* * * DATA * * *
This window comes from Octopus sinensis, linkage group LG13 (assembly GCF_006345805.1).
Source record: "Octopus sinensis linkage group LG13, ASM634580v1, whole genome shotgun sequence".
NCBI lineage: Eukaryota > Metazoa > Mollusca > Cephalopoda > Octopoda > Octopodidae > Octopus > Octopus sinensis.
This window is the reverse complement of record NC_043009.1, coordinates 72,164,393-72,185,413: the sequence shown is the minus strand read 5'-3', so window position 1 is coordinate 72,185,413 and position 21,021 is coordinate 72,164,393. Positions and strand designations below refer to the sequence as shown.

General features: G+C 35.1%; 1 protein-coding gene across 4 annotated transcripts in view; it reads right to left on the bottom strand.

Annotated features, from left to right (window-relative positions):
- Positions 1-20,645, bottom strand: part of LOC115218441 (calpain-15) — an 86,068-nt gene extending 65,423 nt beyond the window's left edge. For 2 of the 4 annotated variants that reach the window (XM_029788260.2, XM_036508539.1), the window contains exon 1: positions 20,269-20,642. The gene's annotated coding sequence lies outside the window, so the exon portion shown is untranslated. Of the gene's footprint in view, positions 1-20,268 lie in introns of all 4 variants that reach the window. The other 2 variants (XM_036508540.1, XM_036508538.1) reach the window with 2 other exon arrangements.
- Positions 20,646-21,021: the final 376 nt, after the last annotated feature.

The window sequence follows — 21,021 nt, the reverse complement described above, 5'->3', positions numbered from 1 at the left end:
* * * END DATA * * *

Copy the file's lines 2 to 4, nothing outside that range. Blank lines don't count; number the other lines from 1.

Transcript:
Source record: "Octopus sinensis linkage group LG13, ASM634580v1, whole genome shotgun sequence".
NCBI lineage: Eukaryota > Metazoa > Mollusca > Cephalopoda > Octopoda > Octopodidae > Octopus > Octopus sinensis.
This window is the reverse complement of record NC_043009.1, coordinates 72,164,393-72,185,413: the sequence shown is the minus strand read 5'-3', so window position 1 is coordinate 72,185,413 and position 21,021 is coordinate 72,164,393. Positions and strand designations below refer to the sequence as shown.